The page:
Usually, I’m able to keep up to date with a lot of bands that are releasing new records. With Goatwhore, however, I usually forget about when they’re in the midst of creating some new material. But, from all the times they’ve pulled out a fresh LP straight from the oven, they manage to impress me. Now, seven albums in with Vengeful Ascension, the Louisianan-based blackened death quartet are back to scratch off more flesh with some of their most ferocious work to date.
Normally, Goatwhore would cut to the chase and have the first track start blasting away like a minigun. However, Forsaken starts off with some percussion fading into the beginning, only to then have Goatwhore perform a slightly slower piece than what they would usually deliver as the introduction to an album of theirs. Afterward, things will start to speed up when Under the Flesh, Into the Soul comes in at around 160bpm with some really thrashy undertones flowing through the process. While other tracks such as Chaos Arcane, Drowned in Grim Rebirth, Mankind Will Have No Mercy and Those Who Denied God’s Will go back to Goatwhore’s signature speed, we also hear the group go into slower pieces on Vengeful Ascension with Where the Sun is Silent and the title track, which both feel much more sinister and murkier in presence, entirely.
While many label Goatwhore as a blackened death band, they also seem to have given the record a thrashier vibe, musically, with vocalist Ben Falgoust giving a bit more of a black metal touch to his abrasive voice, along with some darker death metal growls. I wouldn’t say it’s a black metal record, but it’s a different one as opposed to their previous LPs. Though it’s easy for me to say that Goatwhore has a sound of their own, it seems that they’ve diced it up a bit and have paced this album in a more unique way. Especially now, seeing Vengeful Ascension as the band’s experimental side, along with slowing their usual tempo down, it’s definitely shown that they’re keeping their ideas and progression fresher and stimulating.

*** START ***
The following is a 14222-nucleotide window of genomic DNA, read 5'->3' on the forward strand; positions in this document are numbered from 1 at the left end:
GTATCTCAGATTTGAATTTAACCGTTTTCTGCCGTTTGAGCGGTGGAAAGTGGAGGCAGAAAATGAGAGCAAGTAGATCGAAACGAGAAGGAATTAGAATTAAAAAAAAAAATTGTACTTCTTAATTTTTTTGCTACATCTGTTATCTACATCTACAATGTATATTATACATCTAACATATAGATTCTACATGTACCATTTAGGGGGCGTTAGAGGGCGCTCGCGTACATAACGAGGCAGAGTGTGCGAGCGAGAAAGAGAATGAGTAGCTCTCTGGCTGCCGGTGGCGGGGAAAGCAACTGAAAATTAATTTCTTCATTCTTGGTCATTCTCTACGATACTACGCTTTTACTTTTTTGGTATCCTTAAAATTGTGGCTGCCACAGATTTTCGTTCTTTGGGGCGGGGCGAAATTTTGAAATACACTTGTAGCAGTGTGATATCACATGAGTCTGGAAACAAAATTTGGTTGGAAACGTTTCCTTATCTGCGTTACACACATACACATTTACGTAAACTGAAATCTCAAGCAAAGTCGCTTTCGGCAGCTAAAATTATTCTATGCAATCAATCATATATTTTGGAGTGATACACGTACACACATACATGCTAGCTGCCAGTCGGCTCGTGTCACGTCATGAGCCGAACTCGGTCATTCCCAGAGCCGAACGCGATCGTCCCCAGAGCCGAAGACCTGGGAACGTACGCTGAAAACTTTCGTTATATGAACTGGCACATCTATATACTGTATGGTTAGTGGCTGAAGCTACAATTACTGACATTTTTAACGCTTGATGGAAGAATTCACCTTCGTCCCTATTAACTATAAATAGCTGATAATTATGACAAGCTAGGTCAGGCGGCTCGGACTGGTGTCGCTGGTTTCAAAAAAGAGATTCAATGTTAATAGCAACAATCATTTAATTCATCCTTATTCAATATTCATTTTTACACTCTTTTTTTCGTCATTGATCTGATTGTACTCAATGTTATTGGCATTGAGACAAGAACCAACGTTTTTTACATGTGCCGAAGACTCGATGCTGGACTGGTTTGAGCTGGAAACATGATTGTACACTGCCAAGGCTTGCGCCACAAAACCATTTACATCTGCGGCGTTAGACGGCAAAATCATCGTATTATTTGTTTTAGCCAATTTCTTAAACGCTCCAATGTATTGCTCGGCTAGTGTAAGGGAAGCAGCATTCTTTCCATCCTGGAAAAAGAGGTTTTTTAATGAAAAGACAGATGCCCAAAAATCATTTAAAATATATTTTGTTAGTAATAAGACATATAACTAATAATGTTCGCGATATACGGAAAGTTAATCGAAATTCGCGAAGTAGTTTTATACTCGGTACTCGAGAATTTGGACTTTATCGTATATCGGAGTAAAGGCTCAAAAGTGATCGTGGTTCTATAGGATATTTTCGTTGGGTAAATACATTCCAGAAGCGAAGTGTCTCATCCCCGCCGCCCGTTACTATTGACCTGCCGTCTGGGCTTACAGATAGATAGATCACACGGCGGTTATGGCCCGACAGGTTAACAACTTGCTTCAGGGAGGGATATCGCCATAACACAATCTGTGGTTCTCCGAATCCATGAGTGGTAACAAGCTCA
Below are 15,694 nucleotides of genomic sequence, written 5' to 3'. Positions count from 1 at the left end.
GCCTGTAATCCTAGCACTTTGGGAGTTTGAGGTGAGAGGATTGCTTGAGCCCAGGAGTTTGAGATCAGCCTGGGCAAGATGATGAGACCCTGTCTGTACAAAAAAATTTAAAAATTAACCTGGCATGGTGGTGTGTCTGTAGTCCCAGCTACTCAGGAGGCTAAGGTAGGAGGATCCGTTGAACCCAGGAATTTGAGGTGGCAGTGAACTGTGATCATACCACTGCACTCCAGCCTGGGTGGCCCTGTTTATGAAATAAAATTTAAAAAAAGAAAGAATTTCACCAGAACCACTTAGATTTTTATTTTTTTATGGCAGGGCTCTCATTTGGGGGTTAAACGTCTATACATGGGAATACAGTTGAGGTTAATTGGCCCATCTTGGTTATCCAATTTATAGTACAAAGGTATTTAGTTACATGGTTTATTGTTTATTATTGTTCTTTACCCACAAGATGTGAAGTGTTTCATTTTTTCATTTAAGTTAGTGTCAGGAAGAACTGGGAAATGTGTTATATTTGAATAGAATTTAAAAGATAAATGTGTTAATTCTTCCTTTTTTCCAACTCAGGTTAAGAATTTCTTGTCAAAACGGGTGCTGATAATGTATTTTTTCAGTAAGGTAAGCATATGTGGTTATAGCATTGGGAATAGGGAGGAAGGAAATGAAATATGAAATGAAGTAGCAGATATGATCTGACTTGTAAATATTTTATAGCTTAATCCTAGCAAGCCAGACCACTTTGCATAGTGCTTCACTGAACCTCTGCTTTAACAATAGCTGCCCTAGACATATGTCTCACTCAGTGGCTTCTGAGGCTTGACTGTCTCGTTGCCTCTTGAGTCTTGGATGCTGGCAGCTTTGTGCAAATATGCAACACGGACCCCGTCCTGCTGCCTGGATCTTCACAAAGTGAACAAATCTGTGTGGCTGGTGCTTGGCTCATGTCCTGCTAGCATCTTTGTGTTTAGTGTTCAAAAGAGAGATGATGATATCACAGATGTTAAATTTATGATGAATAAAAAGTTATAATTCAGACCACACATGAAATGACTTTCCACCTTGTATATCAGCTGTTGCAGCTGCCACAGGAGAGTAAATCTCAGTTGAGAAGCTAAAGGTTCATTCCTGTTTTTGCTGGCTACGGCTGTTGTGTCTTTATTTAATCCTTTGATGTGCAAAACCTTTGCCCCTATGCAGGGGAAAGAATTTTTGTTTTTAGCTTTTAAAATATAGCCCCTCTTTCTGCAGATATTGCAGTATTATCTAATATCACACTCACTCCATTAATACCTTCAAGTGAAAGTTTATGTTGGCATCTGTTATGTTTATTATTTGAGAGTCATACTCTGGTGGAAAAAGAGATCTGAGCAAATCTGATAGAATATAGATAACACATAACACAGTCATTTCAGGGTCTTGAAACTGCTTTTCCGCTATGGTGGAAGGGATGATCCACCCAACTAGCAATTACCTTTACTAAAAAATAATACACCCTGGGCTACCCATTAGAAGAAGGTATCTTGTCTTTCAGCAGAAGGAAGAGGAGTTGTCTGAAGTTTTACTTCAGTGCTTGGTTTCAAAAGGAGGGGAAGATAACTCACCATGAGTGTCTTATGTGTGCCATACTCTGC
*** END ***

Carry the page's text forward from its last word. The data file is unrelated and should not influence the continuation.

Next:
I also can’t help but commend Goatwhore for the strength of their musicianship and teamwork, putting together this great LP. For the most of Vengeful Ascension and a lot of their other releases, I’ve been particularly fond of Zack Simmons’ work on the drums, being able to go at supersonic speed and conduct his fellow stringsmen Sammy Duet and James Harvey. The mixing on this too has kept the aggressive and sharp tones of the guitar and bass in a good state, with nothing feel mixed out too much or too little.
I wouldn’t go so far to say it was better than Constricting Rage of the Merciless (2014), but it’s easily one hell of a record, and Goatwhore have managed to maintain their fluid and natural craftsmanship in such a good form, after all of these years. Especially seeing as I’ve enjoyed everything from Carving Out the Eyes of God (2009) onwards, I don’t think my fondness of Goatwhore will be dying out anytime soon!